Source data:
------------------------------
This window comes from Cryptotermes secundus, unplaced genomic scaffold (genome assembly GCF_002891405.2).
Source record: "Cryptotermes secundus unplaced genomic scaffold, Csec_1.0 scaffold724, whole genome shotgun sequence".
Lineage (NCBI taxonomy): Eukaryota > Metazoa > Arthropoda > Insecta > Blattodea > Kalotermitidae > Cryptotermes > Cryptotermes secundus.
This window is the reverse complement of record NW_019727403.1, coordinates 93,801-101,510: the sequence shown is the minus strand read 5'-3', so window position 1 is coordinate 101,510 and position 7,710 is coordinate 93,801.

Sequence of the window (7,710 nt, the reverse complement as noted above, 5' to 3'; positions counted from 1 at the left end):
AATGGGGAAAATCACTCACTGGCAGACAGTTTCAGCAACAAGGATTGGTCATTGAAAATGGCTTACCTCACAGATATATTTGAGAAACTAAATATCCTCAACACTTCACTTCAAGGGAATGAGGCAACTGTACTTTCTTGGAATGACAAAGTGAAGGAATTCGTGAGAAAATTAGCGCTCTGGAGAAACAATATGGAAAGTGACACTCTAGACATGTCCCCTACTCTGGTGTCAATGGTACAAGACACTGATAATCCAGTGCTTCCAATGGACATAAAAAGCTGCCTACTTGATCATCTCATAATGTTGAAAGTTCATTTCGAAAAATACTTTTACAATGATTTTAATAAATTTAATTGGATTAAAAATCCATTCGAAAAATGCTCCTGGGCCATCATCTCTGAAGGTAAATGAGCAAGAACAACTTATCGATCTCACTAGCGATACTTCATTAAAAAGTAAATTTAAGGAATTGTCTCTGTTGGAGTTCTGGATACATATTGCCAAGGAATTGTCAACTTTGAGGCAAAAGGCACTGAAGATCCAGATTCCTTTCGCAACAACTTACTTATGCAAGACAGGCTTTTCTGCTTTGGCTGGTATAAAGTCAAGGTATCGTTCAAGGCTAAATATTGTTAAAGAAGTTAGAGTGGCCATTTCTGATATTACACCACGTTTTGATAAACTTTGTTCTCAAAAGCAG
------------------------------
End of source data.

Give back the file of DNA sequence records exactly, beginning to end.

This window comes from Cryptotermes secundus, unplaced genomic scaffold (genome assembly GCF_002891405.2).
Source record: "Cryptotermes secundus unplaced genomic scaffold, Csec_1.0 scaffold724, whole genome shotgun sequence".
Lineage (NCBI taxonomy): Eukaryota > Metazoa > Arthropoda > Insecta > Blattodea > Kalotermitidae > Cryptotermes > Cryptotermes secundus.
This window is the reverse complement of record NW_019727403.1, coordinates 93,801-101,510: the sequence shown is the minus strand read 5'-3', so window position 1 is coordinate 101,510 and position 7,710 is coordinate 93,801.

Sequence of the window (7,710 nt, the reverse complement as noted above, 5' to 3'; positions counted from 1 at the left end):
AATGGGGAAAATCACTCACTGGCAGACAGTTTCAGCAACAAGGATTGGTCATTGAAAATGGCTTACCTCACAGATATATTTGAGAAACTAAATATCCTCAACACTTCACTTCAAGGGAATGAGGCAACTGTACTTTCTTGGAATGACAAAGTGAAGGAATTCGTGAGAAAATTAGCGCTCTGGAGAAACAATATGGAAAGTGACACTCTAGACATGTCCCCTACTCTGGTGTCAATGGTACAAGACACTGATAATCCAGTGCTTCCAATGGACATAAAAAGCTGCCTACTTGATCATCTCATAATGTTGAAAGTTCATTTCGAAAAATACTTTTACAATGATTTTAATAAATTTAATTGGATTAAAAATCCATTCGAAAAATGCTCCTGGGCCATCATCTCTGAAGGTAAATGAGCAAGAACAACTTATCGATCTCACTAGCGATACTTCATTAAAAAGTAAATTTAAGGAATTGTCTCTGTTGGAGTTCTGGATACATATTGCCAAGGAATTGTCAACTTTGAGGCAAAAGGCACTGAAGATCCAGATTCCTTTCGCAACAACTTACTTATGCAAGACAGGCTTTTCTGCTTTGGCTGGTATAAAGTCAAGGTATCGTTCAAGGCTAAATATTGTTAAAGAAGTTAGAGTGGCCATTTCTGATATTACACCACGTTTTGATAAACTTTGTTCTCAAAAGCAG